The oldest Egyptian leather manuscript has been found in the shelves of the Egyptian museum in Cairo, where it was stored and forgotten for more than 70 years.
Dating from the late Old Kingdom to the early Middle Kingdom (2300-2000 B.C.), the roll measures about 2.5 meters(8.2 feet) and is filled with texts and colorful drawings of the finest quality.
"Taking into account that it was written on both sides, we have more than 5 meters (16.4 feet) of texts and drawings, making this the longest leather roll from ancient Egypt," Wael Sherbiny, the Belgium-based independent scholar who made the finding, told Discovery News.
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The first Egyptian to obtain his PhD in Egyptology in 2008 from the Leuven University in Belgium, Sherbiny specializes in the ancient Egyptian religious texts and is preparing the full publication of the unique leather roll.
He announced the finding at the recent International Congress of Egyptologists in Florence.
Nothing is known about the manuscript's origins. The French Institute of Oriental Archaeology in Cairo bought it from a local antiquities dealer sometime after the WWI. Later it was donated to the Cairo Museum, where it was unrolled shortly before the outbreak of the WWII.
"Since then it was stored in the museum and fell completely into oblivion," Sherbiny said.
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Basically a portable religious manuscript, the more than 4,000-year-old roll, contains depictions of divine and supernatural beings which predate the famous drawings found in the Book of the Dead manuscripts and the so-called Netherworld Books from the New Kingdom onwards (1550 B.C. onwards).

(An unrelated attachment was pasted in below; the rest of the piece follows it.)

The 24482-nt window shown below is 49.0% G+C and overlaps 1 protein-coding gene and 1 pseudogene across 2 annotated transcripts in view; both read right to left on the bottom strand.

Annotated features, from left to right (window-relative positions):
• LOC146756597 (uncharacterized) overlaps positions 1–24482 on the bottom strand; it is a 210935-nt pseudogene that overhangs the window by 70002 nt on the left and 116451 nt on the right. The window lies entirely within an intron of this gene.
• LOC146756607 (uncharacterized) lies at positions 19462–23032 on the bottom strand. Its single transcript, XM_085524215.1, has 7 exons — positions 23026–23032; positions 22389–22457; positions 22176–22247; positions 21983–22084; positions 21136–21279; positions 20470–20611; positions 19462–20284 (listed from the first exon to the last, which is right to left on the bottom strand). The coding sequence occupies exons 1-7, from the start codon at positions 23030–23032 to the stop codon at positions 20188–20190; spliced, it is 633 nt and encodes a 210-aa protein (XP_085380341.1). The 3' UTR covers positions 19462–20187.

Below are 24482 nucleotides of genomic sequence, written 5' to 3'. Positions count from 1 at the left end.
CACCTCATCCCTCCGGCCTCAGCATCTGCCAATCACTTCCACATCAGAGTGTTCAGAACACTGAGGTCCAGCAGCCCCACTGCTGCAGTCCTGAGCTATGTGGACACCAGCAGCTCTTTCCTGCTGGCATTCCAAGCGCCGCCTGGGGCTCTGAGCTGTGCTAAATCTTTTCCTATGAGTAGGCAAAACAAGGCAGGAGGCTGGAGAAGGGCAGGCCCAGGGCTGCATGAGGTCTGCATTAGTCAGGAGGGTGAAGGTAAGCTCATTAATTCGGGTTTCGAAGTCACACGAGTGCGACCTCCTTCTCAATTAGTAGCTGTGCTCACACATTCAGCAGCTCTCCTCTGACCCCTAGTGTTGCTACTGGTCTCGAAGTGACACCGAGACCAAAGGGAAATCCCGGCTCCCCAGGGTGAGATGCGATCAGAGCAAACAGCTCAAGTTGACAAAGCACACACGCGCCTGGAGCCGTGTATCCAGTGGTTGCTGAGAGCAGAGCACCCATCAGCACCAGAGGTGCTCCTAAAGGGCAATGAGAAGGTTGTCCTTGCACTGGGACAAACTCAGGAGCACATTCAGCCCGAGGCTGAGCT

Religious spells, formulated in the first person singular, also abound there.
"They were likely recited by a priest," Sherbiny said.
It is known that priests used to carry leather rolls to reference while reciting sacred texts during religious rituals.
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Only six other portable manuscripts have survived from ancient Egypt and could possibly share a close date with the Cairo leather roll. All of them are papyri.
"Leather was considered a very precious writing material in ancient Egypt. It was the principal writing medium to record holy texts and great historic events as it was more practical than papyrus due to its flexibility and durability," Sherbiny said.
Such prestigious leather rolls, kept in the libraries and archives of temples, were also used as master copies from which cheaper copies were reproduced on papyrus. While papyri were preserved by Egypt's dry climate, leather objects quickly perished.
The Cairo roll was no exception: part of it was fragmented into very tiny pieces. Like in a jigsaw puzzle, Sherbiny pieced them all together.
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The pieces formed a large pictorial-textual segment from the so-called Book of Two Ways, which is an illustrated composition containing temple rituals later adapted for the funerary use.
This composition is known to Egyptologists as it occurs on the floorboard of Middle Kingdom coffins (2055-1650 B.C.) from the necropolis of Hermopolis in Upper Egypt.
"Amazingly, the roll offers an even more detailed iconography than the Hermopolitan coffins in terms of texts and drawings," Sherbiny said.
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According to the scholar, the roll shows that parts of this composition were already known before their appearance on the Hermopolis coffins.
"It suggests that several segments of the composition were probably not the creation of Hermopolitan theologians, but had rather longer history of transmission before they were chosen to be used as coffin decorations," Sherbiny said.
He noted the leather roll also features religious drawings which had not been seen in coffins nor in any other monument until now.
"It shows that there was a large body of both religious iconography and texts, but unfortunately they did not reach us," Sherbiny concluded.
Image: Sherbiny working on a fragment of the leather roll in Cairo Museum. Credit: Wael Sherbiny.